The following is a dramatization of a call for help and the ensuing responses posted on the EHSQ Elite Linkedin Group. I’ve edited the comments into a story form to bring out commonalities in this professional’s predicament I’m sure you can relate to.

Helen (not her real name) has just finished implementing an intensive training program two months ago. It’s still in its infancy, she says, and it’s too early to see results. But that doesn’t stop her management, which dropped big bucks on this program, from asking: “What’s up? When are we going to see the drop in injury rates?”

This makes Helen uneasy. As she says, “Our injury rate is actually on the rise due to lack of awareness or failure to follow procedures.” This has resulted in lifting injuries, knife cuts, and trips and falls down stairs. The awareness training program was supposed to address these problems, but management is getting impatient after only two months. “What are you going to do about it?” managers grill her.

She’s trying all sorts of things, actually. “We have a safety incentive program, monthly safety meetings with the entire company, strong lockout-tagout and behavior-based safety programs, full-day new hire safety orientation, a monthly safety news article in the company newsletter, a monthly ‘Safety Smarts Challenge’ word search or crossword puzzle that I create, a safety suggestion program, a strong near-miss reporting program, three safety committees, a safety steering committee and on and on and on.”

Helen is at her wits end. “I’m at a loss for what else can be done. We have more than enough meetings, committees and games. I’m the only dedicated safety staff person in a company of 675. My time is at a premium. Maybe I’m missing something. Maybe I’m naïve, I don’t know. But I do know I need help. I’m crashing and burning. Help!”

A dozen suggestions

Safety and health pros, by nature an empathetic and sharing group, responded to Helen’s delimma with many suggestions. I’ve itemized them here for easier tracking.

1 — “I’ve been where you are, tried what you’ve tried. Building the safety management system foundational elements usually takes 18-24 months. In my experience, every incident indicates failure somewhere in our system and requires root cause determination with contributing factors (at least two) and corrective actions tracked to completion. Second, go back to the basics. My first ‘program’ would be general safety rule promotion and auditing/inspection.”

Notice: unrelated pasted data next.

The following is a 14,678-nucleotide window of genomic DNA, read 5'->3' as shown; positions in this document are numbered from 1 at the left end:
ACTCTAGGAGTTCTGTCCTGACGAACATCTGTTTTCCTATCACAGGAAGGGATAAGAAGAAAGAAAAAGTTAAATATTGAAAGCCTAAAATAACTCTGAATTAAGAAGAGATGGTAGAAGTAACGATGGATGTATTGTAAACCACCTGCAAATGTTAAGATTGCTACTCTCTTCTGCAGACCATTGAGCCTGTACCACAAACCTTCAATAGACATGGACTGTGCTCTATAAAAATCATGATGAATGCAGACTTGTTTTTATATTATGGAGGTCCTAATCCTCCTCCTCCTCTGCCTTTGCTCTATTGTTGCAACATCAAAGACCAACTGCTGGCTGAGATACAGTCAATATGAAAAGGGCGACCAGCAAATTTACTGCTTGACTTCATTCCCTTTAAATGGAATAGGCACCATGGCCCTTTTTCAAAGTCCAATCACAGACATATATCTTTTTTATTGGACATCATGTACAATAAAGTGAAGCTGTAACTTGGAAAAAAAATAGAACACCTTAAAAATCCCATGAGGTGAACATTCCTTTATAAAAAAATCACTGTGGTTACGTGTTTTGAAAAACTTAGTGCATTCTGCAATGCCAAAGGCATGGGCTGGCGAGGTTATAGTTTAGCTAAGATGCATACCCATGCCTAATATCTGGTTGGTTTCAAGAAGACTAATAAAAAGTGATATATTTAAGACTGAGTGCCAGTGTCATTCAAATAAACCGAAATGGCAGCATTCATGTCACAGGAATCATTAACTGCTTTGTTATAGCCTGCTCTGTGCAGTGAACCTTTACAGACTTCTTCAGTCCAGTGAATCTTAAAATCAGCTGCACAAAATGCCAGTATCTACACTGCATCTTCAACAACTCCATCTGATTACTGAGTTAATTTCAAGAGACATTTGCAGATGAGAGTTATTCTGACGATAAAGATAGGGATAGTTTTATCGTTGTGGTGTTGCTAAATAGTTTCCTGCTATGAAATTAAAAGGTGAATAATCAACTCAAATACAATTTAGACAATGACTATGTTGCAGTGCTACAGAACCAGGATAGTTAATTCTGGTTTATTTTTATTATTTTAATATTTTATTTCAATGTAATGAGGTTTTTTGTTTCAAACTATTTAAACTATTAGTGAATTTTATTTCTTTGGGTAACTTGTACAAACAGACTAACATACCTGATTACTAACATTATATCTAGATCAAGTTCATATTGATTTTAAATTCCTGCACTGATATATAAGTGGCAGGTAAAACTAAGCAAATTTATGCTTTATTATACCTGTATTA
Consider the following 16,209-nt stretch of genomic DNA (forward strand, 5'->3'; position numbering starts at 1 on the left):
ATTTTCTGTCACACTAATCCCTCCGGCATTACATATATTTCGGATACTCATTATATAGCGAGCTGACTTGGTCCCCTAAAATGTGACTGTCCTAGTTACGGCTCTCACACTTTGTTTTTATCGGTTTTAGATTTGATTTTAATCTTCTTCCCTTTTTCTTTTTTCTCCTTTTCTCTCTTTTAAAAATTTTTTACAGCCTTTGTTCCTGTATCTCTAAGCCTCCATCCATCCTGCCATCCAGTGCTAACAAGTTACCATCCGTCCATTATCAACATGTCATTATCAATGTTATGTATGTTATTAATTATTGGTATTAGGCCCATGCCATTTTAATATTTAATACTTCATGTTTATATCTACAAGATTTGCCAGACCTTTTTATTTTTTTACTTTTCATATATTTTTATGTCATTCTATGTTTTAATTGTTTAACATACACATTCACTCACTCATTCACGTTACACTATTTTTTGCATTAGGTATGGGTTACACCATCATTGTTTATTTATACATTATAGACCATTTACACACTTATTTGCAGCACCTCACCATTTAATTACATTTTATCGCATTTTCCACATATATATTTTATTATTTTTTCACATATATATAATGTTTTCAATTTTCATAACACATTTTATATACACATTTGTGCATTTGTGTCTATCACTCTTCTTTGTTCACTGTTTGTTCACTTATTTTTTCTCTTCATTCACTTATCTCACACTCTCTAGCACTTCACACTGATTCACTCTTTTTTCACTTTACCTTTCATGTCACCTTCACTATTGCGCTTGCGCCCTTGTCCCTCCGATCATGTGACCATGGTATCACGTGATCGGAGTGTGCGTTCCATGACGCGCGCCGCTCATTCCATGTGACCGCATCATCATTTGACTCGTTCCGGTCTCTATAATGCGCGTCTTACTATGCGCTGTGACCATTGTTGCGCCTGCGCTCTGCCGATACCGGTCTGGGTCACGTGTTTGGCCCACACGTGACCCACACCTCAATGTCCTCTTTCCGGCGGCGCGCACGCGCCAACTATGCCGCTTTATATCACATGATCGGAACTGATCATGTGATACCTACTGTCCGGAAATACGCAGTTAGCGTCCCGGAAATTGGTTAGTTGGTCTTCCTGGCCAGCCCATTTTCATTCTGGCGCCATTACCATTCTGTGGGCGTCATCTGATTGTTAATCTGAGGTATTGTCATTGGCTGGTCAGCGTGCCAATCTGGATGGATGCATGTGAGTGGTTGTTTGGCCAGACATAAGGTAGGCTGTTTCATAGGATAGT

2 — “I feel your pain. Safety culture is the easiest to build from the top down, not from within. It seems your management supports you, but is not active in any of the programs you described. Managers should never pass by unsafe behaviour, including not following (safety) procedures. Managers must also go regularly to the shop floor and discuss safety with employees. Train your managers to give positive feedback. Require all managers to keep safety talks regularly.”

3 — “Don’t run too many programs at the same time. Drop some of the less important efforts.”

4 — “Don’t allow your managers to view your training initiative as just another stab at safety problems, a flavor of the month program.”

5 — “A shotgun approach like you have now, trying to touch on just about every aspect of safety, will not show near-term results. You need to drill down on what is causing the experience and focus on those specific drivers.”

6 — “Drop below the supervisors and start getting more personal with the labor force. Try something like holding meetings and introduce Pat the Packer, or something similar pertinent to your positions. Show them how Pat is a terrific worker, but he or she has had a few problems. Go over the injuries that you have experienced in this particular job. Emphasize the pain it has caused ‘Pat’ and his family. And importantly, emphasize the cost to the company. Show them the impact of injuries to the bottom, line, and how it has affected the company during this recession. But speak directly to the floor workers.”

7 — “ I suspect that if management is asking what you are going to do about your failing safety program, they are laboring under the misunderstanding that health and safety is YOUR responsibility and not theirs. I suspect that you are the one who walks around each day and sees infringements of safety procedures and malpractices and attempts to correct them. This is what the supervisors and managers should be doing every day on a continual basis but again, I suspect that they think that this is your job and not theirs.”

8 — “Senior Management is supposed to LEAD, and you implement. If they will not lead safety then you cannot succeed in implementing it.”

9 — “Introduce Toolbox Talks (or Safety Huddles as you guys in the U.S. say). Successfully introduced, these can be very effective for increasing hazard recognition and response.”

10 — “Who is on your main health and safety committee? I was chairman as EHS manager and our managing director took the minutes of the meeting. Our plant manager was also present. Commitment at a high level is so important.”

11 — “We have had success here using safety as a quality assurance function. Since you are in the food industry, your QA should have some strong influence and that could help provide a vehicle to raise awareness.”

12 — “Safety colleagues are not hesitant about sharing success stories. Participate in your industry’s organizations where members do both formal and informal benchmarking for safety issues. It’s amazing what you can pick up. Discovering that you’re not alone in being swamped also helps.”